Further, as will be appreciated by a person having ordinary skill in the art, series MIM capacitors CMIM are configured to “share” the voltage drop across switch 402, thus improving reliability of varactor 406. Stated another way, the symmetric implementation of varactor 406 including the series MIM capacitors CMIM divides an RF voltage swing assure varactor gate to source/drain (G-S/D) break down region is avoided. Further, the impact of varactor 406 on the second order intercept (IP2) is minimal due to small distortion and/or symmetrical design, and varactor 406 causes little, if any, impact on a size of an associated DVC, and is sensitive to over corner conditions. It is noted that during an “on” state (i.e., a conductive state) of switch 402, varactor 406 is in parallel with a virtual short created by the “on” switch and, thus, may not substantially impact the “on” state third order intercept (IP3).
Those of skill in the art would understand that information and signals may be represented using any of a variety of different technologies and techniques. For example, data, instructions, commands, information, signals, bits, symbols, and chips that may be referenced throughout the above description may be represented by voltages, currents, electromagnetic waves, magnetic fields or particles, optical fields or particles, or any combination thereof.
Those of skill would further appreciate that the various illustrative logical blocks, modules, circuits, and algorithm steps described in connection with the exemplary embodiments disclosed herein may be implemented as electronic hardware, computer software, or combinations of both. To clearly illustrate this interchangeability of hardware and software, various illustrative components, blocks, modules, circuits, and steps have been described above generally in terms of their functionality. Whether such functionality is implemented as hardware or software depends upon the particular application and design constraints imposed on the overall system. Skilled artisans may implement the described functionality in varying ways for each particular application, but such implementation decisions should not be interpreted as causing a departure from the scope of the exemplary embodiments of the invention.
The various illustrative logical blocks, modules, and circuits described in connection with the exemplary embodiments disclosed herein may be implemented or performed with a general purpose processor, a Digital Signal Processor (DSP), an Application Specific Integrated Circuit (ASIC), a Field Programmable Gate Array (FPGA) or other programmable logic device, discrete gate or transistor logic, discrete hardware components, or any combination thereof designed to perform the functions described herein. A general purpose processor may be a microprocessor, but in the alternative, the processor may be any conventional processor, controller, microcontroller, or state machine. A processor may also be implemented as a combination of computing devices, e.g., a combination of a DSP and a microprocessor, a plurality of microprocessors, one or more microprocessors in conjunction with a DSP core, or any other such configuration.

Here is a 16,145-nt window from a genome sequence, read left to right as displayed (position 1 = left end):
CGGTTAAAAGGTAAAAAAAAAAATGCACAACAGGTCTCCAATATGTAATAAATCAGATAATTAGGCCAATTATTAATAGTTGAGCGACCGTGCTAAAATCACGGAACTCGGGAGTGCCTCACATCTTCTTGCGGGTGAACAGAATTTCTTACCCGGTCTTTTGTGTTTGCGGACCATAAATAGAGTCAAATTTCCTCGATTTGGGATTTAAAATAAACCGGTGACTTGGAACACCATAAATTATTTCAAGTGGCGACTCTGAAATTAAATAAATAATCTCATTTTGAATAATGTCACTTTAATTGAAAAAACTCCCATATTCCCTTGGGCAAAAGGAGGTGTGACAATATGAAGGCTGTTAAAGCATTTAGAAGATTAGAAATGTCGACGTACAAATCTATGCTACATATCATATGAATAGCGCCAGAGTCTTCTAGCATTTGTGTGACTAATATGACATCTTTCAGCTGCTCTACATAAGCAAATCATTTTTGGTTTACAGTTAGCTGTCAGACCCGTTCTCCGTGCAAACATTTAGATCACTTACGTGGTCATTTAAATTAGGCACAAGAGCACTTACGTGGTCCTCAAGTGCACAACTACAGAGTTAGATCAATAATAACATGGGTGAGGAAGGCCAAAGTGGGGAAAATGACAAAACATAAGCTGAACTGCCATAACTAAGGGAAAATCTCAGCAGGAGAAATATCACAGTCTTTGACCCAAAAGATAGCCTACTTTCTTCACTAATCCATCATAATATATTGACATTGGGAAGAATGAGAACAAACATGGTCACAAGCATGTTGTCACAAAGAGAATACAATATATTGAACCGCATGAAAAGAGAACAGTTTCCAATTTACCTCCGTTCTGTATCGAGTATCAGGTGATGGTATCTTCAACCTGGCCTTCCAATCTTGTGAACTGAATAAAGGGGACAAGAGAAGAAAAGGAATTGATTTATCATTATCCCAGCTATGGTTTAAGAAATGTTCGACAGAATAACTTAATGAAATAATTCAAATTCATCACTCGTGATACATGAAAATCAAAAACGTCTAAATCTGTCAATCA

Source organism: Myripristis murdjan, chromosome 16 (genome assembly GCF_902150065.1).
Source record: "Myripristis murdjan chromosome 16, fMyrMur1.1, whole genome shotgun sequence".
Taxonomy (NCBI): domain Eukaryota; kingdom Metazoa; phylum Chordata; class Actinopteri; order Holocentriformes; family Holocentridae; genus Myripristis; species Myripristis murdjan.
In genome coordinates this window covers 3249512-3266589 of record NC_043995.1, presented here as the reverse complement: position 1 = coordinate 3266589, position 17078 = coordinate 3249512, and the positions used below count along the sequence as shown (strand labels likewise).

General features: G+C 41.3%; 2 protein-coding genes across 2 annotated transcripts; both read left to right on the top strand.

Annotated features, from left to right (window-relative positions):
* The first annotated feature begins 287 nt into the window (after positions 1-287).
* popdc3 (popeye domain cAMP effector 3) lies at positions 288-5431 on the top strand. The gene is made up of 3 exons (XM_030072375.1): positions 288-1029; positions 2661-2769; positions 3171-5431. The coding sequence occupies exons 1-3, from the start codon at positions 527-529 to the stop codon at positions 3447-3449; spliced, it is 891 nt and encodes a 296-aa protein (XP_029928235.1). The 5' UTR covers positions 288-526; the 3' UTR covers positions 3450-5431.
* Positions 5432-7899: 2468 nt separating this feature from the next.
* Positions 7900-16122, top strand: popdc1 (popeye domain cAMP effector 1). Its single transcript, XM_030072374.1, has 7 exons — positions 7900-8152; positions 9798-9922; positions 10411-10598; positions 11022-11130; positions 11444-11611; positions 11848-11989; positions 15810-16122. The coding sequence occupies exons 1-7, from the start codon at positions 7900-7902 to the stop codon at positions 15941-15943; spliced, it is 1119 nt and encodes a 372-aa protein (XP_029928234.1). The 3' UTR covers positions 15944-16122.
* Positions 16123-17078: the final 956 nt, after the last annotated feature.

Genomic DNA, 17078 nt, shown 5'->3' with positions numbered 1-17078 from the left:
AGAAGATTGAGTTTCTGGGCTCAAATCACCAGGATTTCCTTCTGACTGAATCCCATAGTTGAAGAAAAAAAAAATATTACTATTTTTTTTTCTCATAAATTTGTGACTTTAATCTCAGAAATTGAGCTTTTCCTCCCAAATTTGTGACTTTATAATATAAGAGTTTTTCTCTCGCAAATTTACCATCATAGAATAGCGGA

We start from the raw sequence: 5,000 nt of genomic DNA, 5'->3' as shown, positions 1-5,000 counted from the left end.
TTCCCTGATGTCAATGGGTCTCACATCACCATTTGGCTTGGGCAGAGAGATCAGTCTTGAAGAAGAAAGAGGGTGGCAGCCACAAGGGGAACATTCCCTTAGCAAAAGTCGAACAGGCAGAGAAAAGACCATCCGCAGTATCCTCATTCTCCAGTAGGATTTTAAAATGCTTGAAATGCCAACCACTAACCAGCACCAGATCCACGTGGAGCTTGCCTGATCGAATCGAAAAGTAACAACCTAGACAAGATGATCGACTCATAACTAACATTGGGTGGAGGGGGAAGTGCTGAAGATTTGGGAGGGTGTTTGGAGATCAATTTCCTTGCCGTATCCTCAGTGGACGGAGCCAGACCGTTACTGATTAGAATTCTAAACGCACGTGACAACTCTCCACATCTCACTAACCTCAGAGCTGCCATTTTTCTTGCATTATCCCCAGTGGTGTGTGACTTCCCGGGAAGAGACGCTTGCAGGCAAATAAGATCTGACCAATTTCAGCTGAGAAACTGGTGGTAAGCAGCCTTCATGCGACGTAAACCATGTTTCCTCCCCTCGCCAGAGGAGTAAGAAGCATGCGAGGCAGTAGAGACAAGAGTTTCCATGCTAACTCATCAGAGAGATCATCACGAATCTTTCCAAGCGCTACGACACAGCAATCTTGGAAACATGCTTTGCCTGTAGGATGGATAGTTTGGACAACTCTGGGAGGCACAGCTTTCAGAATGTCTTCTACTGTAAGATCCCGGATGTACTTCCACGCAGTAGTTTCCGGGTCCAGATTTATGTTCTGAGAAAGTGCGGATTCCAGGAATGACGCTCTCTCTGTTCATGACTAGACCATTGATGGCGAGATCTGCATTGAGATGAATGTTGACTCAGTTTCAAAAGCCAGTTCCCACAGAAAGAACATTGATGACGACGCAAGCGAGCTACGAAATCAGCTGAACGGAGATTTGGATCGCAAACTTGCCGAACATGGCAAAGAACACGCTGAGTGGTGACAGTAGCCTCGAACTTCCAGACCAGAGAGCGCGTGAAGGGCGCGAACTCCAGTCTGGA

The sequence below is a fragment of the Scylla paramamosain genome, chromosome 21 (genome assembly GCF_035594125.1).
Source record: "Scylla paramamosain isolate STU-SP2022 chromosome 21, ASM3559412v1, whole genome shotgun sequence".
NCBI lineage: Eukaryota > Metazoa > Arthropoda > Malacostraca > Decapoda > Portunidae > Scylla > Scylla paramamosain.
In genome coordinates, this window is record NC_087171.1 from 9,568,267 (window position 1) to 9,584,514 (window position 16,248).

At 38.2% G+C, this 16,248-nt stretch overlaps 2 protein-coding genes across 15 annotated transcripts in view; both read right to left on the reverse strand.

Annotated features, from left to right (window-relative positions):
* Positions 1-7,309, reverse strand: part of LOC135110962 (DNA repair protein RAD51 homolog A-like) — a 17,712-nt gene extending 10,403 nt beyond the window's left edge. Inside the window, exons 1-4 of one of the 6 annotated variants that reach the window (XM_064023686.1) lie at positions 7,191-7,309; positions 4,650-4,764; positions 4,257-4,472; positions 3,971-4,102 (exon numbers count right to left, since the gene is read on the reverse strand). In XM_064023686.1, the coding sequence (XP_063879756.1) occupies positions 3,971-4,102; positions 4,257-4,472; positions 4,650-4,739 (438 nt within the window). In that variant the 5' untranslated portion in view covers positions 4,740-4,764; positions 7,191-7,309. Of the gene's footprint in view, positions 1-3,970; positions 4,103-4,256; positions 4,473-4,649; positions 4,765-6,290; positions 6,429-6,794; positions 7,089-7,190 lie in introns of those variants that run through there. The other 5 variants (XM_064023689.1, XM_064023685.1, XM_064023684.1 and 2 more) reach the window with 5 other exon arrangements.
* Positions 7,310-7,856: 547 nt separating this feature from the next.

In one or more exemplary embodiments, the functions described may be implemented in hardware, software, firmware, or any combination thereof. If implemented in software, the functions may be stored on or transmitted over as one or more instructions or code on a computer-readable medium. Computer-readable media includes both computer storage media and communication media including any medium that facilitates transfer of a computer program from one place to another. A storage media may be any available media that can be accessed by a computer. By way of example, and not limitation, such computer-readable media can comprise RAM, ROM, EEPROM, CD-ROM or other optical disk storage, magnetic disk storage or other magnetic storage devices, or any other medium that can be used to carry or store desired program code in the form of instructions or data structures and that can be accessed by a computer. Also, any connection is properly termed a computer-readable medium. For example, if the software is transmitted from a website, server, or other remote source using a coaxial cable, fiber optic cable, twisted pair, digital subscriber line (DSL), or wireless technologies such as infrared, radio, and microwave, then the coaxial cable, fiber optic cable, twisted pair, DSL, or wireless technologies such as infrared, radio, and microwave are included in the definition of medium. Disk and disc, as used herein, includes compact disc (CD), laser disc, optical disc, digital versatile disc (DVD), floppy disk and blu-ray disc where disks usually reproduce data magnetically, while discs reproduce data optically with lasers. Combinations of the above should also be included within the scope of computer-readable media.
The previous description of the disclosed exemplary embodiments is provided to enable any person skilled in the art to make or use the present invention. Various modifications to these exemplary embodiments will be readily apparent to those skilled in the art, and the generic principles defined herein may be applied to other embodiments without departing from the spirit or scope of the invention. Thus, the present invention is not intended to be limited to the exemplary embodiments shown herein but is to be accorded the widest scope consistent with the principles and novel features disclosed herein.